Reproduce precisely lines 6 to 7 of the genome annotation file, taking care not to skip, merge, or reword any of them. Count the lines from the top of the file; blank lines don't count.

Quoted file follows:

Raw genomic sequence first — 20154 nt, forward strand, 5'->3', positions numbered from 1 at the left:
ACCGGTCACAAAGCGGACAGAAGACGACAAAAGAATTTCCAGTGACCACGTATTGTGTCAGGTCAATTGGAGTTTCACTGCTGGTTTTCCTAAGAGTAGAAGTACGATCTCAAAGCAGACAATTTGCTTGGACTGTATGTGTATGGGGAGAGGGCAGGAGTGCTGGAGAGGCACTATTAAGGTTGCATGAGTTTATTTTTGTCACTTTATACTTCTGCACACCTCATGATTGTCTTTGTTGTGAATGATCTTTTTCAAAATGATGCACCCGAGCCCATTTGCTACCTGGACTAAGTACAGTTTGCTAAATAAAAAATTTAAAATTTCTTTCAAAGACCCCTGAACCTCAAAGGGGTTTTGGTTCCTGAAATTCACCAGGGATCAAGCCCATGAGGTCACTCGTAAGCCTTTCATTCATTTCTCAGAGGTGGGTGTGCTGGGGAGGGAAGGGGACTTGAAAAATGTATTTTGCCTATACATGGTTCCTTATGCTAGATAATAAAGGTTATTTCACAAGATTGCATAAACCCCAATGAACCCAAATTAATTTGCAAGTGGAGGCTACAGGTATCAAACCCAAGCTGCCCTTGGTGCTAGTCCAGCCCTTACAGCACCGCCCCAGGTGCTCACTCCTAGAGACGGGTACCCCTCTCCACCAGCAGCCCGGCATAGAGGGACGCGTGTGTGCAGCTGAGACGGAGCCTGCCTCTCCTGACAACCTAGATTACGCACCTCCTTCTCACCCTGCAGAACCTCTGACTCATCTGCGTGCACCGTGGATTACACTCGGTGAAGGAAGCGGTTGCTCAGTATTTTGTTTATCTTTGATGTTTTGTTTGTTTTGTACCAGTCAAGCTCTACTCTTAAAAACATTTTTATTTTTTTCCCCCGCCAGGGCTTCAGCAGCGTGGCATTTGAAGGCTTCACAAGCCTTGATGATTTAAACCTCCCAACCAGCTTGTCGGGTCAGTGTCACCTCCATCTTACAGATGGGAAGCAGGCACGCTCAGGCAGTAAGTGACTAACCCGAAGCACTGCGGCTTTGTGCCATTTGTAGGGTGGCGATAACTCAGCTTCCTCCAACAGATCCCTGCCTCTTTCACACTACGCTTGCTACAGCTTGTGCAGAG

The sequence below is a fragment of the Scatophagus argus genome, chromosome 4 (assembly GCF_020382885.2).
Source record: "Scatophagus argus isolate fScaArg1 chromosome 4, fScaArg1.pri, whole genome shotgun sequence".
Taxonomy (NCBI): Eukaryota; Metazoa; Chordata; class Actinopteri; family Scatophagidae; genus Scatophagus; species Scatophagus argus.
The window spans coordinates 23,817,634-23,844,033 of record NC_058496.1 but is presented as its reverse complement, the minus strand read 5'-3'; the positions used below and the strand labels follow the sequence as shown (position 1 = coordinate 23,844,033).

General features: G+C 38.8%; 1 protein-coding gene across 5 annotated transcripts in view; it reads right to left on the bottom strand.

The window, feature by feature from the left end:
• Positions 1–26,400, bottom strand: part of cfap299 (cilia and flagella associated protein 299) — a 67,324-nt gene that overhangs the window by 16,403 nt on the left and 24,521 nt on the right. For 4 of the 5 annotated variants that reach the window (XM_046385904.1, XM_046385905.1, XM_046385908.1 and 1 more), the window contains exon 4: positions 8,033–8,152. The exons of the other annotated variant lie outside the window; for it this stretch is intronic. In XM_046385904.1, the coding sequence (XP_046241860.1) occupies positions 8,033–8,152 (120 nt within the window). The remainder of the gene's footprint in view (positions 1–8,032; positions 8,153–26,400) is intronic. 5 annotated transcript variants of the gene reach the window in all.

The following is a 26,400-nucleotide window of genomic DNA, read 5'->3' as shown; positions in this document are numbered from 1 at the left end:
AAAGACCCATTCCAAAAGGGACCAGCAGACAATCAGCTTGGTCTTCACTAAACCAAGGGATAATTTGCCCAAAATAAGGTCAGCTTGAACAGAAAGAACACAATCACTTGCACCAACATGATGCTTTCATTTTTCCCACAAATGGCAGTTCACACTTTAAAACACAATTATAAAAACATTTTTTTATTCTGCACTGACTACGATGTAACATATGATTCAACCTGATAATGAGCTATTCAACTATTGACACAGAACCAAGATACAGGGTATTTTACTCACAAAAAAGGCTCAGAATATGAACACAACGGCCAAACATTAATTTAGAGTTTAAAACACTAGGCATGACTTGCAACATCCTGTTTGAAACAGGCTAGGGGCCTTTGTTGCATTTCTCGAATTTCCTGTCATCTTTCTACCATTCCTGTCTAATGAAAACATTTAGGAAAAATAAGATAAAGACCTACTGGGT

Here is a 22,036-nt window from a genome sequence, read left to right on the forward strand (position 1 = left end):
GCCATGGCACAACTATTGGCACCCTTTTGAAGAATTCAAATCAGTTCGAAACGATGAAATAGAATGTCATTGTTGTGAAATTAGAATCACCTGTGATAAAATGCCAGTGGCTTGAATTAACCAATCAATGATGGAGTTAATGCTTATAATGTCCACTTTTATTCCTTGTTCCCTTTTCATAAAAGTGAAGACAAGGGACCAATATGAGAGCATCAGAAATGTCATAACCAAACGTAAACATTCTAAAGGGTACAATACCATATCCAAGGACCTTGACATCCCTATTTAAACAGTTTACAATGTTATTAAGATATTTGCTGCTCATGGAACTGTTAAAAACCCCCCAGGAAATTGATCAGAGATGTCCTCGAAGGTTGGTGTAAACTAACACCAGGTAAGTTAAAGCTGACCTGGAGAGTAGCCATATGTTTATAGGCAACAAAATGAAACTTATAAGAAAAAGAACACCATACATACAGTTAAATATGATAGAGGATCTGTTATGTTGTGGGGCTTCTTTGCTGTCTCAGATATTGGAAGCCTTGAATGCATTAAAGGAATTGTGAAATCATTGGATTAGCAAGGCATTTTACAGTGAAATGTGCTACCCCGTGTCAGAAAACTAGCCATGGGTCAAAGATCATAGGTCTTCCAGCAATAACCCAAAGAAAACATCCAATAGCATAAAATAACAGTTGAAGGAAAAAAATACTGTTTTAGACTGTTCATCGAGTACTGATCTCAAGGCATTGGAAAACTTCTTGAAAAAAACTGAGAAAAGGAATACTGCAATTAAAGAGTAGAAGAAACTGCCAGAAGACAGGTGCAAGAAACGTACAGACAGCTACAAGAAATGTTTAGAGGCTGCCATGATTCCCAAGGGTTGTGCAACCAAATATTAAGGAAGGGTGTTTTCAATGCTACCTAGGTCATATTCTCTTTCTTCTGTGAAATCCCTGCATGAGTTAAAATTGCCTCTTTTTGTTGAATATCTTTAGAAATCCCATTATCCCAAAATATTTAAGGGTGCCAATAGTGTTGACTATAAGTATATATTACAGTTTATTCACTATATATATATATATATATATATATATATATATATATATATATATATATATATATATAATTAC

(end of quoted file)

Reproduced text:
The window spans coordinates 23,817,634-23,844,033 of record NC_058496.1 but is presented as its reverse complement, the minus strand read 5'-3'; the positions used below and the strand labels follow the sequence as shown (position 1 = coordinate 23,844,033).

General features: G+C 38.8%; 1 protein-coding gene across 5 annotated transcripts in view; it reads right to left on the bottom strand.